New research may upend nearly a century of assumptions about when, how, and why ancient food technology changed.
Today, quintessentially Mediterranean food habits have crossed the seas through trade, immigration, and technological diffusion. It’s a pattern that wouldn’t surprise an ancient Roman.
The Romans transported wine and oil across the Empire in thousands of trade ships, by mule and ox-cart, and by camel on desert tracks, and established the vineyards of Bordeaux and the Moselle and mass olive production in Spain.
In some ways their world seems startlingly modern—a cultural, religious, and technological melting pot that produced major innovations such as the waterwheel and central heating. Yet technological change did not follow the rapid modern pace of uniform innovation and almost instant obsolescence of old machines, according to Tamara Lewit, a fellow in the School of Historical and Philosophical Studies at the University of Melbourne.
The research highlights the sometimes diverse and local nature of specific ancient technologies and led to a new translation of a key ancient text.
How exactly did agricultural innovations spread in the ancient world? Without printing, books were expensive, and produced only in very small numbers—a few hundred copies, perhaps. The common people—who actually built machines—seem to have been able to write a memo or scrawl a graffito, but it is doubtful whether most could have read detailed instructions.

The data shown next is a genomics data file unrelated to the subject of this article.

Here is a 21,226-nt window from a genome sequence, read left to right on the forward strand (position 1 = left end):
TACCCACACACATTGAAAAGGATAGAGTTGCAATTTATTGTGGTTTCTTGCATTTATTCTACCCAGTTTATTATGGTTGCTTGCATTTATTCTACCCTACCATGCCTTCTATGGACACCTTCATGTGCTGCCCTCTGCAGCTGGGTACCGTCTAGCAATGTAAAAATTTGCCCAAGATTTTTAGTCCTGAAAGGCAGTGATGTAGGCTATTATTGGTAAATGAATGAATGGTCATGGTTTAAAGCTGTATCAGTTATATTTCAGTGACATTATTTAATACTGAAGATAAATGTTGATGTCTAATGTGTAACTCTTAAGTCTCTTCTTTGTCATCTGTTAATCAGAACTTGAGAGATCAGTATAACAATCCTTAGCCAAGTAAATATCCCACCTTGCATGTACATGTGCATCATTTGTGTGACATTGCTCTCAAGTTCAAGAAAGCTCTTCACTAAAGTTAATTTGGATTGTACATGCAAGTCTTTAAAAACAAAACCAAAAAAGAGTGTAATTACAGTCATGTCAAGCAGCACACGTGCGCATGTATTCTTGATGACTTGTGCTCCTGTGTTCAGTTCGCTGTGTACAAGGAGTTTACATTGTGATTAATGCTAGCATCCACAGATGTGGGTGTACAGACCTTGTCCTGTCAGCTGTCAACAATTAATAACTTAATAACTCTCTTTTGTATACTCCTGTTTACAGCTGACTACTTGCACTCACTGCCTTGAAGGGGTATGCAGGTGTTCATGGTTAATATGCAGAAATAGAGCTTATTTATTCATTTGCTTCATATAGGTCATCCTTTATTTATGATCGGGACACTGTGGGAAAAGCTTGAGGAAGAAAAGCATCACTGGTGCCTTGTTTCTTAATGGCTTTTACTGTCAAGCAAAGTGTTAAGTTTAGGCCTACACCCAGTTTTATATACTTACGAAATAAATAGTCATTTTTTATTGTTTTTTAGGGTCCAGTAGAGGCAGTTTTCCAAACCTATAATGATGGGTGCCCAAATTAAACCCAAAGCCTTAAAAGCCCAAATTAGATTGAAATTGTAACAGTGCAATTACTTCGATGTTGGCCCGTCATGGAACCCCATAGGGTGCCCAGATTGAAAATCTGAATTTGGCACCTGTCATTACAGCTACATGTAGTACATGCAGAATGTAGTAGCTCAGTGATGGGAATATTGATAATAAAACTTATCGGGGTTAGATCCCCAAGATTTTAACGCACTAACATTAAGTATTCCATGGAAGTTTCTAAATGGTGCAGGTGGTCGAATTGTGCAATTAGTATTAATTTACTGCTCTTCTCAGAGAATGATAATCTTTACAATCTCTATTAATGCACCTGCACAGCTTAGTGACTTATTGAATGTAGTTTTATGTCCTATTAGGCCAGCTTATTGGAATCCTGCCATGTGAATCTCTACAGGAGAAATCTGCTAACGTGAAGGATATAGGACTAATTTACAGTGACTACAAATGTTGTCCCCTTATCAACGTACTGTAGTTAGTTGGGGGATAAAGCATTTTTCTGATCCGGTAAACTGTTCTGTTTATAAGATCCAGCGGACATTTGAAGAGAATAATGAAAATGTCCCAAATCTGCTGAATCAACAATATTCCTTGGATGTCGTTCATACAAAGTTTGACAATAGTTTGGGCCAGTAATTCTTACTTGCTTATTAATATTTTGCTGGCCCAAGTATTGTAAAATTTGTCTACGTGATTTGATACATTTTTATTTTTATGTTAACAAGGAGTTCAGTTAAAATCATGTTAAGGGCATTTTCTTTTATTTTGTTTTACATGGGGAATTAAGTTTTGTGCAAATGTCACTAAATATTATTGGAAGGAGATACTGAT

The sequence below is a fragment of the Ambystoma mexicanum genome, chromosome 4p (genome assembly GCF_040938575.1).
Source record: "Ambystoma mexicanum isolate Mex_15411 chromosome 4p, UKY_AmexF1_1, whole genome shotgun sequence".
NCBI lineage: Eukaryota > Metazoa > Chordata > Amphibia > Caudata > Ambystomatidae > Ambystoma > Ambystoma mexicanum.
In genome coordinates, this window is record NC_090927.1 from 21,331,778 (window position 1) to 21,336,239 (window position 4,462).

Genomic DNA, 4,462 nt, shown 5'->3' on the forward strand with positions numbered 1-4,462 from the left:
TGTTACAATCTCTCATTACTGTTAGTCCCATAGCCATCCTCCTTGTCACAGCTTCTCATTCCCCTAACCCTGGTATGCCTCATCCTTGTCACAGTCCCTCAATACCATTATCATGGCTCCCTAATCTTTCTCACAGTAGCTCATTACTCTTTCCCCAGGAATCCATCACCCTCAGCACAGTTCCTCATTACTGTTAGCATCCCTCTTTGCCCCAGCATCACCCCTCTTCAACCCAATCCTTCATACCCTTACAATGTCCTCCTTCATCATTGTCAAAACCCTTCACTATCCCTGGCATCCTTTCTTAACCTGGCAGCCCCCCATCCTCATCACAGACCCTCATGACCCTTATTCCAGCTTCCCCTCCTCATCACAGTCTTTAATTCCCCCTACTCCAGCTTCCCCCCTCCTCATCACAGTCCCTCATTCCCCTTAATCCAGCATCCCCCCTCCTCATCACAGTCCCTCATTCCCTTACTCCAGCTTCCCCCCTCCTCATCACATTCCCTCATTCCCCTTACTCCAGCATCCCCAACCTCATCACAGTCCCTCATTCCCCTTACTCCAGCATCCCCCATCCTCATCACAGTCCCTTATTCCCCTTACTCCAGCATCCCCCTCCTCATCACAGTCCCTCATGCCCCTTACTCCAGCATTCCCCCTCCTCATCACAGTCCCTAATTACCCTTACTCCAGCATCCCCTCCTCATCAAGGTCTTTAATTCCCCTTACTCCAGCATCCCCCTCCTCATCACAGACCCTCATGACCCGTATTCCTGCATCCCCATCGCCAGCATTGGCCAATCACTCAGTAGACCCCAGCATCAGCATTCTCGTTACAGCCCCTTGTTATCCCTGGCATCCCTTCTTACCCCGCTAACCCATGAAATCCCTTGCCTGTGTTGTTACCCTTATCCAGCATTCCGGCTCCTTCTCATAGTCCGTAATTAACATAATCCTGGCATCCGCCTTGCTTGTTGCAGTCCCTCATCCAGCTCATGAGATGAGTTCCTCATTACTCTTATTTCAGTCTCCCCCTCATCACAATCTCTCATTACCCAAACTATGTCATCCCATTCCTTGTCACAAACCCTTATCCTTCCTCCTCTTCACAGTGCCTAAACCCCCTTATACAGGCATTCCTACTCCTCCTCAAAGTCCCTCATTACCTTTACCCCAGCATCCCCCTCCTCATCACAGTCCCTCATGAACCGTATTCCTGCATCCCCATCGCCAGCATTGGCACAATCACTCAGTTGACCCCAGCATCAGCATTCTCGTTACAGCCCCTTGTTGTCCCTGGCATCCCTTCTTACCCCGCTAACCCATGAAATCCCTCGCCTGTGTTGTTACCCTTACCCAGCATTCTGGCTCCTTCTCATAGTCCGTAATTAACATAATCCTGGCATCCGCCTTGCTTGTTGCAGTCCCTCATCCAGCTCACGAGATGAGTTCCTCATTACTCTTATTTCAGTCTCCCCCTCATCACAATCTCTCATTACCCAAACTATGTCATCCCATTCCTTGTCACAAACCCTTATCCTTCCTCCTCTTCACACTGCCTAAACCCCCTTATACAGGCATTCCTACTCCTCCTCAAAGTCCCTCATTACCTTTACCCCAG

The Romans also lacked technical drawings. The classic example of trying to describe in words how to tie a shoelace teaches us a serious lesson in the importance of technical drawing to the history of technology. The development of scaled drawings and diagrams were vital to the spread of technologies in the 17th and 18th centuries, but Roman mechanical treatises such as those of 1st century BCE Roman technical writer Vitruvius seem to have been only scantily illustrated, if at all.
Engineers traveled with the army, people traded and imitated objects such as glass, and migrating artisans working in luxury crafts such as goldsmithing spread their skills. But innovation in food production was different.
As part of the Oxford Studies in the Roman Economy series, researchers investigated the pressing machines used in making wine and oil, two vital food staples of the ancient world. These machines were huge—up to 12 meters long, and 3-4 meters high, weighing many tons—and were never transported.
Neither the army nor specialist artisans built these presses. Instead, the rural population built them using local stone and wood. In farms and villages throughout the Mediterranean, the pressing of olives or grapes was the focus of both frenetic labor and joyful celebration of harvest throughout many centuries.
A new view on an ancient text
The only detailed Latin description of these machines comes from Pliny, a tireless investigator who was killed observing the CE 79 eruption of Mount Vesuvius, which destroyed Pompeii. Based on this description, historians since the 1930s have imagined a uniform and linear evolution of press technology, with two successive innovations: the introduction in Greece of a carved wooden screw, which replaced ropes and winches as the means of operating a heavy lever which pressed olives or grapes; and then its replacement by a smaller press, without a lever, in which the screw itself pressed down on the fruit.